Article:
Amidst the influx of pet ownership across Canada and beyond, clinics are facing a higher-than-normal volume of patients. This uptick, paired with a global veterinary shortage, means practices are feeling the push to work smarter, faster, and more efficiently than ever before, all while continuing to provide the expected gold standard of care for patients.
Finding effective solutions to achieve these goals is top-of-mind for many, and often requires an overhaul of some of a practice’s key areas. Namely, a successful surgical procedure goes well beyond the surgical suite, which begs the question: Is the containment recovery area in your practice sufficient for your post-surgical patients?
Whether you are considering installing a brand-new space or looking for options to retrofit an existing one, there are several factors to keep in mind. What follows are a few best practices for planning a post-surgical containment space to help your team deliver the best possible care for patients of all species and sizes.
Support better post-op efficiencies
The physical path between a clinic’s surgical suite and its post-operative recovery area should be open and obstacle-free. Indeed, this pathway should offer adequate space for team members to easily transport patients from surgery and then comfortably place them in an appropriate recovery unit. The ideal recovery area should also house a workspace where staff can monitor patients and remain close in case of post-operative complications.
Consider patient population
When designing a recovery area, think about your caseload and the sizes of your patients. Smaller containment units (typically less than 1.2-m [48-in.] wide x 0.8-m [30-in.] tall) can comfortably secure cats, small dogs, or any patient requiring mobility restraint. Larger containment is needed to accommodate medium- and large-breed patients.
During recovery, many animals are prone to retreating to the back area of a cage, which makes it more difficult for staff to access them and navigate around medical devices. Selecting wider cages that are, perhaps, not as deep, can help increase care efficiencies and allow veterinary team members to reach patients more easily. Additionally, gates that open on the long side of each cage are ideal, as these offer more room for minimally disruptive patient access.
If space is a concern, cage banks can be configured with upper and lower tiers. Arranging bigger cages on low tiers is beneficial for housing large patients, as an animal can be set up comfortably in their respective recovery unit without needing to be lifted.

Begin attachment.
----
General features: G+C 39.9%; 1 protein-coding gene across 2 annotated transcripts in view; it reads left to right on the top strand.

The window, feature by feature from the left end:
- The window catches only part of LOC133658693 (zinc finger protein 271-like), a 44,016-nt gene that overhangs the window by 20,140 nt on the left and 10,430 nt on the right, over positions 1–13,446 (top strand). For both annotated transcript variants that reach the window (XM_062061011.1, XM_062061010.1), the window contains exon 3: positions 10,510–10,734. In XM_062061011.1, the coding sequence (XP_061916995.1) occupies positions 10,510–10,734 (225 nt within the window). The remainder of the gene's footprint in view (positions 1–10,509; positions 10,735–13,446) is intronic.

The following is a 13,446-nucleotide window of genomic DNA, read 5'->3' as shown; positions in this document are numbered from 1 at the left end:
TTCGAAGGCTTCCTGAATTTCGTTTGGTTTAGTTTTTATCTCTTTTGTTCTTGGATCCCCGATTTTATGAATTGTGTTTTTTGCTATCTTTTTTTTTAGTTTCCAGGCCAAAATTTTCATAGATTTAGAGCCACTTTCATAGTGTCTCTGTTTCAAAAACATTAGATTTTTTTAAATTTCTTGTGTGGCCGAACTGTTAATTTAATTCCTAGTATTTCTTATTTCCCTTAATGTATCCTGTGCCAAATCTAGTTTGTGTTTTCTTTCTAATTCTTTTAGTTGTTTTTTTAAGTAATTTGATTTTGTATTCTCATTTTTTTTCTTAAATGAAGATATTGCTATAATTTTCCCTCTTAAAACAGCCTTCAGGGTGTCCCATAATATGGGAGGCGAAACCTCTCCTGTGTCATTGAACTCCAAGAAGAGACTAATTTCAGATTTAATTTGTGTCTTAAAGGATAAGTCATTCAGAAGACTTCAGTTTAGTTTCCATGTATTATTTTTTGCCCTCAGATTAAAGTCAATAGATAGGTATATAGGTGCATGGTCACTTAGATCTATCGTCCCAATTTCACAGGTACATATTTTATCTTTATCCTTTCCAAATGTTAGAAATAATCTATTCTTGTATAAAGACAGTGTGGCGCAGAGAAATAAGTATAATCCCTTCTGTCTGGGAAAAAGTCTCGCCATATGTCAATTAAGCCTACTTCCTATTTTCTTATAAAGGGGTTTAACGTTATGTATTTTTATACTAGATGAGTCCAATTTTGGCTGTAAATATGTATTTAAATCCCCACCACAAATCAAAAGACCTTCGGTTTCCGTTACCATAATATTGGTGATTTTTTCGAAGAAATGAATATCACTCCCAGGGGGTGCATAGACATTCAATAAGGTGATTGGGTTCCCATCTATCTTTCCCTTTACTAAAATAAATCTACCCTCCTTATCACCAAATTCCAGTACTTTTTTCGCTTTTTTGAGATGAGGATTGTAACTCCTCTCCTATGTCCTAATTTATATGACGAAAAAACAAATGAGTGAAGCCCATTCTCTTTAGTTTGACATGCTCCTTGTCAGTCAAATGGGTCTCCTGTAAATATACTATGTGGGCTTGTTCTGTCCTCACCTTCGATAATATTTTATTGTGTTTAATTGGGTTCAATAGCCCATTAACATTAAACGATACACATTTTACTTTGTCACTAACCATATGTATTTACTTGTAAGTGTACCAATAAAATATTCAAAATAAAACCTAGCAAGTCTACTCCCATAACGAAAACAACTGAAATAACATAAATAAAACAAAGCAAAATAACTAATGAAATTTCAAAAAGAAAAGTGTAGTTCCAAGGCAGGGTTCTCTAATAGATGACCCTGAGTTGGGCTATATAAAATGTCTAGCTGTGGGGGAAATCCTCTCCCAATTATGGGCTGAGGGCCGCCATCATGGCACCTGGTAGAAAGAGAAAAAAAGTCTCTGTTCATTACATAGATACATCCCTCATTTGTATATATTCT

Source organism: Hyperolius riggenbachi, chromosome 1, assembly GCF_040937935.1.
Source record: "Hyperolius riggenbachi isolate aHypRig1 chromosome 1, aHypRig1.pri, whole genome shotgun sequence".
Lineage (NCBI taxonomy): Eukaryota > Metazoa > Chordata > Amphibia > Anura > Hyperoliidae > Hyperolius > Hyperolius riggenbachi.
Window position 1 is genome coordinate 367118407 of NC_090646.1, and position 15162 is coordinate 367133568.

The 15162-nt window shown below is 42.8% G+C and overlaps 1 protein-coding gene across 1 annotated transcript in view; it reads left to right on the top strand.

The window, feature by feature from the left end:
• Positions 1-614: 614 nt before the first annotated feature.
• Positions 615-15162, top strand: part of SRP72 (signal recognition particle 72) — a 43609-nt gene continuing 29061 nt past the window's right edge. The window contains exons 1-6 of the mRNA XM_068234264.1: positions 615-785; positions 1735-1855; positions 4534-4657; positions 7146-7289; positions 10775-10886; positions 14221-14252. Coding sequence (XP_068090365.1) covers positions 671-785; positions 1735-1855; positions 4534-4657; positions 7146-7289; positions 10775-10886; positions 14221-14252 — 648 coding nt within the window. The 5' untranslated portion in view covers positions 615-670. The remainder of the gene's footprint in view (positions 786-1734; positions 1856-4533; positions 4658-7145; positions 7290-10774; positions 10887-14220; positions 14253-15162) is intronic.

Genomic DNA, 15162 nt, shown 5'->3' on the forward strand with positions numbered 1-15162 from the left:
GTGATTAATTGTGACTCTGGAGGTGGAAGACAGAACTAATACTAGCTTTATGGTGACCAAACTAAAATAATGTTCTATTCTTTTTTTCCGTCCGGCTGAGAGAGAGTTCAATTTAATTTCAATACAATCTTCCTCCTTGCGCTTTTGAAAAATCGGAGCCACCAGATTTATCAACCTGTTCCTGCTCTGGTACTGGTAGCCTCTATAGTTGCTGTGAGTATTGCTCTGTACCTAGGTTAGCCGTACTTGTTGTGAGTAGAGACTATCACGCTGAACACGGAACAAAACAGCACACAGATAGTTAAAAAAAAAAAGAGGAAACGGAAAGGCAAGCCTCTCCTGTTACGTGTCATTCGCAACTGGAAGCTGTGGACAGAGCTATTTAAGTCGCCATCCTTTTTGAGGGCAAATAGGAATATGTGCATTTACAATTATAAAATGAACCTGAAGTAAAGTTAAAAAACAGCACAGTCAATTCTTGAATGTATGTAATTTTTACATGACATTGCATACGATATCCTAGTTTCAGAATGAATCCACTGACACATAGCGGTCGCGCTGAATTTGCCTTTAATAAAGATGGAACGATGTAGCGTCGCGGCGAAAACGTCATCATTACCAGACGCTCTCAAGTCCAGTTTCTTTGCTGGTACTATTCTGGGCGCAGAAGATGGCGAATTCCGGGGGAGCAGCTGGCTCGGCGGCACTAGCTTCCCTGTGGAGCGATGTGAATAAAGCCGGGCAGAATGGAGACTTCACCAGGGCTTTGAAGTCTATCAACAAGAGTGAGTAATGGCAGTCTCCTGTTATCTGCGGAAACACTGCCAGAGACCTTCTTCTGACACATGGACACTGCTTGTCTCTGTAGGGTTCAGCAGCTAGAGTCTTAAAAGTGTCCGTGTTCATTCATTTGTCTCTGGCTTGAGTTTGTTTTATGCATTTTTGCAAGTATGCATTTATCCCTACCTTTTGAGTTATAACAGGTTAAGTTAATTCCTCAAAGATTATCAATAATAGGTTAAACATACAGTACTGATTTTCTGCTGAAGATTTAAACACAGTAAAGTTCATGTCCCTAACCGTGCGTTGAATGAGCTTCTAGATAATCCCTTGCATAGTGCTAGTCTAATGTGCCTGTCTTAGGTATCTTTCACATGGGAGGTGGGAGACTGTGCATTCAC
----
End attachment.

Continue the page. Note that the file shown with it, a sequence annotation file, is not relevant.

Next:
Oxygen delivery options
As patients recover from surgery, supplemental oxygen therapy may be required. Several options are available for this, and it is important to find a method that, while effective, causes the least amount of stress for the patient.
Oxygen cages are one option for creating a low-stress, oxygen-rich environment. These units are designed to maintain oxygen levels, temperature, humidity, and ventilation, making them a convenient option for most practices.
Maintaining consistent levels typically works best in oxygen cages which are 1.2 m (48 in.) x 0.8 m (30 in.) or less, which means this option is best suited for smaller animals. Look for an oxygen delivery system able to generate nine litres per minute, targeting 40 per cent oxygen. Additionally, use of warming pads can help minimize the likelihood of patients becoming hypothermic.
Maintaining oxygen levels in oxygen cages accommodating large-breed patients can be more complex. These typically require bottled oxygen (H-tanks) and a regulator system.
A cost-effective alternative to an H-tank system is an oxygen concentrator. Larger concentrator units can produce eight litres per minute, allowing them to handle the higher flow rates that are needed for larger oxygen therapy cages. These can also be used as an extra oxygen supply for an anesthesia system.
If an H-tank system or concentrator solution seems out of reach for a practice, an oxygen mask with a tight-fit seal can help deliver oxygen directly to large-breed patients.
Regardless of the oxygen system selected, one should consider integrating an oxygen analyzer in the recovery containment area. These are designed to spot-check oxygen levels, eliminating the need for manual tests and allowing team members to stay focused on patients.
There are many options for creating or enhancing a practice’s recovery containment area. While best-practice recommendations can help put things into motion, there may not be a one-size-fits-all solution.
Establishing a relationship with a containment manufacturer or oxygen solution supplier and leaning on their expertise is beneficial. These professionals can guide practice owners through the options and assist in designing a containment recovery area that best suits the needs of a clinic’s patients and its team. This will create an environment perfectly suited for post-operative patients and help foster the best possible veterinary care.
Jose Valdez is marketing manager for Midmark-owned company Shor-Line, which has been manufacturing stainless-steel housing, surgery, and treatment equipment for 90 years.